My impression is that the VA scientists are eager to collaborate with academic institutions and vis versa. There are several issues that hinder this process. The VA has a highly specialized and secured computer network. Virtual, secure data rooms may be a solution to the difficulty in communication and data sharing. There are different types of bureaucracy , but each is poorly understood by the other party.
Federal money for TBI research seems to be in silos, making cross-institutional and cross-agency collaboration difficult. It is my perception that TBI research finding within the Department of Defense is not shared with non-military institutions and vis versa, unless published in the public domain. The notion that upper-level review committees will match qualified grant applicants to appropriate researchers within military research institutions is nice in theory, but the most successful collaborations come from the ground up, not top-down. Conferences and other venues for data sharing need to include both civilian and military research sharing. Without this, the relationships will not develop and the collaboration success will move at a snail’s pace.
Challenges of the future
Below are a summary of challenges that face researchers and clinicians, together with suggestions for improvement:
1) Cooperation between academic, medical, and military training facilities in terms of TBI awareness and care;
2) Better diagnostics – biomarkers – imaging – uniform registries across Level 1 Trauma Centers;
3) Platforms for deploying small, inexpensive diagnostic “kits” to smaller hospitals and portable/temporary medical units – i.e. no large equipment, easy steps, stable at a range of environment conditions;
4) Many more and uniformed programs to filter research findings in an unbiased manner. In other words, beyond open access journals, the mere volume of scientific papers published limits investigators. Government databases with secure access that are professional designed to maximize dissemination and interpretation of published work;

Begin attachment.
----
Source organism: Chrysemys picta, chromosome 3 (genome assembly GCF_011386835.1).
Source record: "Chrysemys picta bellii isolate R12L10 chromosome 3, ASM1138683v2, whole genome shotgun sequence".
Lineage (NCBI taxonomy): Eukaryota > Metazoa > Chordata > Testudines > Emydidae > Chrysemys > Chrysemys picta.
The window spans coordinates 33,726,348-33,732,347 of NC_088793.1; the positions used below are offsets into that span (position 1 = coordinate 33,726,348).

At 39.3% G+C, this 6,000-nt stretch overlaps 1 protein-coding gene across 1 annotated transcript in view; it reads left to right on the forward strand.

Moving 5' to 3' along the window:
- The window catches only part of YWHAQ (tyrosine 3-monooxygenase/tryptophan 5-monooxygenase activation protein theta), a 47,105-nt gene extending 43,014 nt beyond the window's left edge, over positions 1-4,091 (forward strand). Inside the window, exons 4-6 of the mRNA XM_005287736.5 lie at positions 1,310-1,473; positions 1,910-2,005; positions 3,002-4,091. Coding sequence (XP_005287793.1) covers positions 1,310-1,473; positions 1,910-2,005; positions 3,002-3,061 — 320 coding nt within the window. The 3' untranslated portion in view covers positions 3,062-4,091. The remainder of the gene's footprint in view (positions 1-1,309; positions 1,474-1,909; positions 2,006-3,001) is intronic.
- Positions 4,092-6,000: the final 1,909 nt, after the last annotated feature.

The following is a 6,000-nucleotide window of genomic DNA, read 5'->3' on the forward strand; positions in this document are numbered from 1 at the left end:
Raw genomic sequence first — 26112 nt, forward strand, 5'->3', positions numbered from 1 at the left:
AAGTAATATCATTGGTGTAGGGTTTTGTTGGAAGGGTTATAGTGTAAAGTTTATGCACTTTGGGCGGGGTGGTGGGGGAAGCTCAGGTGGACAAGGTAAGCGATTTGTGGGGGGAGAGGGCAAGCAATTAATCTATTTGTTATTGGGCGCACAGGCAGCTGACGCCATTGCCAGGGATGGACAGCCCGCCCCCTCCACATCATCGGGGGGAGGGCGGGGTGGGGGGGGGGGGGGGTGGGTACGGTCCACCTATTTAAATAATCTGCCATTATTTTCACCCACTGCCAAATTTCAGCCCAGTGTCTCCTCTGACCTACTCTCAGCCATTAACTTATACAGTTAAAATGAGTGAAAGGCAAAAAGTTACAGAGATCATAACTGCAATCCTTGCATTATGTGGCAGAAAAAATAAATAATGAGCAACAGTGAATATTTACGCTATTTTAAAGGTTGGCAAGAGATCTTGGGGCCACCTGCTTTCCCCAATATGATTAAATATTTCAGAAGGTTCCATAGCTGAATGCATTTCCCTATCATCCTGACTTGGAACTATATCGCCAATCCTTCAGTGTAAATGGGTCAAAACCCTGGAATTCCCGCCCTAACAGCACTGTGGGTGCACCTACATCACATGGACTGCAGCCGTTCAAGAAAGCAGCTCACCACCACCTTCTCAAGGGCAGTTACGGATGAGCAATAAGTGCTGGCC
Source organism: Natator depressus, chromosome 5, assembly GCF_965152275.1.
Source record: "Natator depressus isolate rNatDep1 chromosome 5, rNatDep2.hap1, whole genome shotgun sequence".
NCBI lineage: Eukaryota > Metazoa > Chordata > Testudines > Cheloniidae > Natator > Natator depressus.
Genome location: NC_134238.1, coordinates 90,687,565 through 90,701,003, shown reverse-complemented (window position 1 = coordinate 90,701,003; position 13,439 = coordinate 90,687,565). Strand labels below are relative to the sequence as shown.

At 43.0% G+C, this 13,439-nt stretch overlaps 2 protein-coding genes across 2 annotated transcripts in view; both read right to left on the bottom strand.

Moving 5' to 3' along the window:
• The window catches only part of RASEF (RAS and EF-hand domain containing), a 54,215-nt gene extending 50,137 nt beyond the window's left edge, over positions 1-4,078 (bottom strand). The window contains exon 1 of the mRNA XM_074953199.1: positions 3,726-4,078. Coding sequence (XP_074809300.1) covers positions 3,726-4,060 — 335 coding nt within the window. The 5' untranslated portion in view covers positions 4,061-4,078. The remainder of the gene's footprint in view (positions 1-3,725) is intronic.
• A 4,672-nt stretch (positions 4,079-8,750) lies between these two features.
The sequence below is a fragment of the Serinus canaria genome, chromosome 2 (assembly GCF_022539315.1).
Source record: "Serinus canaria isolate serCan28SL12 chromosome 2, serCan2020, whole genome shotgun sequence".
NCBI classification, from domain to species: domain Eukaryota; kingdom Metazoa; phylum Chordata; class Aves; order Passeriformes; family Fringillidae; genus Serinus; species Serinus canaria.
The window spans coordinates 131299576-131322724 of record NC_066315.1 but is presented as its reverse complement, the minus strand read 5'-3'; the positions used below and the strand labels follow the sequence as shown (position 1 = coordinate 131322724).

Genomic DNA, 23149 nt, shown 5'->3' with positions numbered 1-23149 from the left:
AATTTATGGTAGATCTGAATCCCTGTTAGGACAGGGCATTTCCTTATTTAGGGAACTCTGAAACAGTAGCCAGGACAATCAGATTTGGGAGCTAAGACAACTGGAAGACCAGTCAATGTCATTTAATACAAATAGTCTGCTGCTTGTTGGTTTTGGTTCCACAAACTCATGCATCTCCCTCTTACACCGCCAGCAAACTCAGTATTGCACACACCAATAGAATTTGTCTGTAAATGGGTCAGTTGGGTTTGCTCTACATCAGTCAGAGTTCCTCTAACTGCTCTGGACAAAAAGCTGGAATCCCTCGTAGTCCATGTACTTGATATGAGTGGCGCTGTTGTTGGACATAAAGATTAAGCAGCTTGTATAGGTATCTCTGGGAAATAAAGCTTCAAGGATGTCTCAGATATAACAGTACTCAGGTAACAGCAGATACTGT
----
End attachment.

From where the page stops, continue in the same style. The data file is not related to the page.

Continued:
5) Programs that encourage and fund pre-clinical experiments with large numbers of interventions (pharmaceuticals, biologics) and in combinations that provide widespread screening, rather that narrow investigations that don’t take into consideration the complexity of TBI;
6) Cross-agency collaborative funding mechanisms designed for data sharing, uniform financial and administrative responsibility, and shared resources;
7) Proactive involvement of informatics and information science to consolidate and analyze large and diverse data sets from basic lab studies to pre-clinical studies to clinical trials. The advent of traumanomics—to follow along with the “–omic” nomenclature adopted in the 21st Century—is relatively new, but yet few investigators understand or appreciate the necessity to use unbiased statistical and multilevel modeling. Freely providing data to such “number crunching” efforts goes against the culture of publications;
8) Open dissemination of findings, including unpublished data and protocols;
9) Open dialogue among educators, policy makers, clinical leadership, and research directors.
In closing, the fields of neurotrauma and trauma medicine are at a very exciting crossroads. We have learned so much about injury mechanisms and are beginning to appreciate the complexity and wide variety of pathologies associated with TBI. Successful implementation of the findings is possible, providing cooperation is focused on the patient or warfighter / veteran. I thank the committee for providing me the opportunity to share my experience and recommendations on TBI with respect to veteran’s healthcare.